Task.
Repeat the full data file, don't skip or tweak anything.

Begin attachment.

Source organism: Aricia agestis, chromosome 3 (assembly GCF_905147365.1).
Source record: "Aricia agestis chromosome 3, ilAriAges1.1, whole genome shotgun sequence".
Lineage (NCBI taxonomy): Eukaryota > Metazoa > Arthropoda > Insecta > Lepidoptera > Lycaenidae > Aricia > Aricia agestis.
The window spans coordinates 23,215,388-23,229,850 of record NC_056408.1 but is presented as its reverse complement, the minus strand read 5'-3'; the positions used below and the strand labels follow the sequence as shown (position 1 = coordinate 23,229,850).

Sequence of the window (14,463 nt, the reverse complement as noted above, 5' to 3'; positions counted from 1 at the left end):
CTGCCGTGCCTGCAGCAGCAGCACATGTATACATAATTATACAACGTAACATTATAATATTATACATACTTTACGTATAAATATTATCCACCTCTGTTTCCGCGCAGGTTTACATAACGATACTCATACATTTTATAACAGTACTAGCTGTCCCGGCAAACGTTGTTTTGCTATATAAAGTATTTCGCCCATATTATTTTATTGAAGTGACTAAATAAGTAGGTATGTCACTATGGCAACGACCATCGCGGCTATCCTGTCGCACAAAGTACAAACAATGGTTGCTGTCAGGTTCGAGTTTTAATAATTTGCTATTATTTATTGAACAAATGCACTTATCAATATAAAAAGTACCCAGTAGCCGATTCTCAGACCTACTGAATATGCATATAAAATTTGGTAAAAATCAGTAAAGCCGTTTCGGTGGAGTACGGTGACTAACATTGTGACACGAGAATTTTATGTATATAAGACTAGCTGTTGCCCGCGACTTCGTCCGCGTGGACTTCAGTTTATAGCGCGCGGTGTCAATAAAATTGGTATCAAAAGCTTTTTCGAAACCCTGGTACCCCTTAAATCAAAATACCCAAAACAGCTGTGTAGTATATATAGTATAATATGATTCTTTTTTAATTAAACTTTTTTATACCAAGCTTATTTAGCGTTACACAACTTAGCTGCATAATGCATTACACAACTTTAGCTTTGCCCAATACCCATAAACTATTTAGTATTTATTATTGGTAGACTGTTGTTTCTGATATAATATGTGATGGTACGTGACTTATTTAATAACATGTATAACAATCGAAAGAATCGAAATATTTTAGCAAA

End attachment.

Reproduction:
Source organism: Aricia agestis, chromosome 3 (assembly GCF_905147365.1).
Source record: "Aricia agestis chromosome 3, ilAriAges1.1, whole genome shotgun sequence".
Lineage (NCBI taxonomy): Eukaryota > Metazoa > Arthropoda > Insecta > Lepidoptera > Lycaenidae > Aricia > Aricia agestis.
The window spans coordinates 23,215,388-23,229,850 of record NC_056408.1 but is presented as its reverse complement, the minus strand read 5'-3'; the positions used below and the strand labels follow the sequence as shown (position 1 = coordinate 23,229,850).

Sequence of the window (14,463 nt, the reverse complement as noted above, 5' to 3'; positions counted from 1 at the left end):
CTGCCGTGCCTGCAGCAGCAGCACATGTATACATAATTATACAACGTAACATTATAATATTATACATACTTTACGTATAAATATTATCCACCTCTGTTTCCGCGCAGGTTTACATAACGATACTCATACATTTTATAACAGTACTAGCTGTCCCGGCAAACGTTGTTTTGCTATATAAAGTATTTCGCCCATATTATTTTATTGAAGTGACTAAATAAGTAGGTATGTCACTATGGCAACGACCATCGCGGCTATCCTGTCGCACAAAGTACAAACAATGGTTGCTGTCAGGTTCGAGTTTTAATAATTTGCTATTATTTATTGAACAAATGCACTTATCAATATAAAAAGTACCCAGTAGCCGATTCTCAGACCTACTGAATATGCATATAAAATTTGGTAAAAATCAGTAAAGCCGTTTCGGTGGAGTACGGTGACTAACATTGTGACACGAGAATTTTATGTATATAAGACTAGCTGTTGCCCGCGACTTCGTCCGCGTGGACTTCAGTTTATAGCGCGCGGTGTCAATAAAATTGGTATCAAAAGCTTTTTCGAAACCCTGGTACCCCTTAAATCAAAATACCCAAAACAGCTGTGTAGTATATATAGTATAATATGATTCTTTTTTAATTAAACTTTTTTATACCAAGCTTATTTAGCGTTACACAACTTAGCTGCATAATGCATTACACAACTTTAGCTTTGCCCAATACCCATAAACTATTTAGTATTTATTATTGGTAGACTGTTGTTTCTGATATAATATGTGATGGTACGTGACTTATTTAATAACATGTATAACAATCGAAAGAATCGAAATATTTTAGCAAA